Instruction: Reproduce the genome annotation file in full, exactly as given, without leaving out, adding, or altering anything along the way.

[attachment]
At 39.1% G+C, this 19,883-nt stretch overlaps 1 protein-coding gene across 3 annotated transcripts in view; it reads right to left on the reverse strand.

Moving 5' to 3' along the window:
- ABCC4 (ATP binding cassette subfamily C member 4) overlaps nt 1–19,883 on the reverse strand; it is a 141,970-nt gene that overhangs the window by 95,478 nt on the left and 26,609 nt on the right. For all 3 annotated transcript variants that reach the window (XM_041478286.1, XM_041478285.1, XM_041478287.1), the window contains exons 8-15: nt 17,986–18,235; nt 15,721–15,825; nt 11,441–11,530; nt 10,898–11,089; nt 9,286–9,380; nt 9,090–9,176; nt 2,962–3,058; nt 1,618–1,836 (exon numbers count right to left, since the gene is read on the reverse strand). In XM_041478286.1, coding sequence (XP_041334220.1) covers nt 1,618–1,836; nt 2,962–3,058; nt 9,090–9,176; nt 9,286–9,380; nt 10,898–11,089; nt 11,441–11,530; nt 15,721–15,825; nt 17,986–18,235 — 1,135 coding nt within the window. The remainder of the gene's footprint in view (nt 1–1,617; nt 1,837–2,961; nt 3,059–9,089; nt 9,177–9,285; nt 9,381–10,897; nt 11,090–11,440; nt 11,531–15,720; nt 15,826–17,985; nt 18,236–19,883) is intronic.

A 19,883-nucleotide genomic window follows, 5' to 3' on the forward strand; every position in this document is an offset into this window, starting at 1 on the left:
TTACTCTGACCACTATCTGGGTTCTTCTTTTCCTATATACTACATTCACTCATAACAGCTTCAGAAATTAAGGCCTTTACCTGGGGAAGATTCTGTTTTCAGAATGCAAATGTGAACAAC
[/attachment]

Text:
At 39.1% G+C, this 19,883-nt stretch overlaps 1 protein-coding gene across 3 annotated transcripts in view; it reads right to left on the reverse strand.

Moving 5' to 3' along the window:
- ABCC4 (ATP binding cassette subfamily C member 4) overlaps nt 1–19,883 on the reverse strand; it is a 141,970-nt gene that overhangs the window by 95,478 nt on the left and 26,609 nt on the right. For all 3 annotated transcript variants that reach the window (XM_041478286.1, XM_041478285.1, XM_041478287.1), the window contains exons 8-15: nt 17,986–18,235; nt 15,721–15,825; nt 11,441–11,530; nt 10,898–11,089; nt 9,286–9,380; nt 9,090–9,176; nt 2,962–3,058; nt 1,618–1,836 (exon numbers count right to left, since the gene is read on the reverse strand). In XM_041478286.1, coding sequence (XP_041334220.1) covers nt 1,618–1,836; nt 2,962–3,058; nt 9,090–9,176; nt 9,286–9,380; nt 10,898–11,089; nt 11,441–11,530; nt 15,721–15,825; nt 17,986–18,235 — 1,135 coding nt within the window. The remainder of the gene's footprint in view (nt 1–1,617; nt 1,837–2,961; nt 3,059–9,089; nt 9,177–9,285; nt 9,381–10,897; nt 11,090–11,440; nt 11,531–15,720; nt 15,826–17,985; nt 18,236–19,883) is intronic.

A 19,883-nucleotide genomic window follows, 5' to 3' on the forward strand; every position in this document is an offset into this window, starting at 1 on the left:
TTACTCTGACCACTATCTGGGTTCTTCTTTTCCTATATACTACATTCACTCATAACAGCTTCAGAAATTAAGGCCTTTACCTGGGGAAGATTCTGTTTTCAGAATGCAAATGTGAACAAC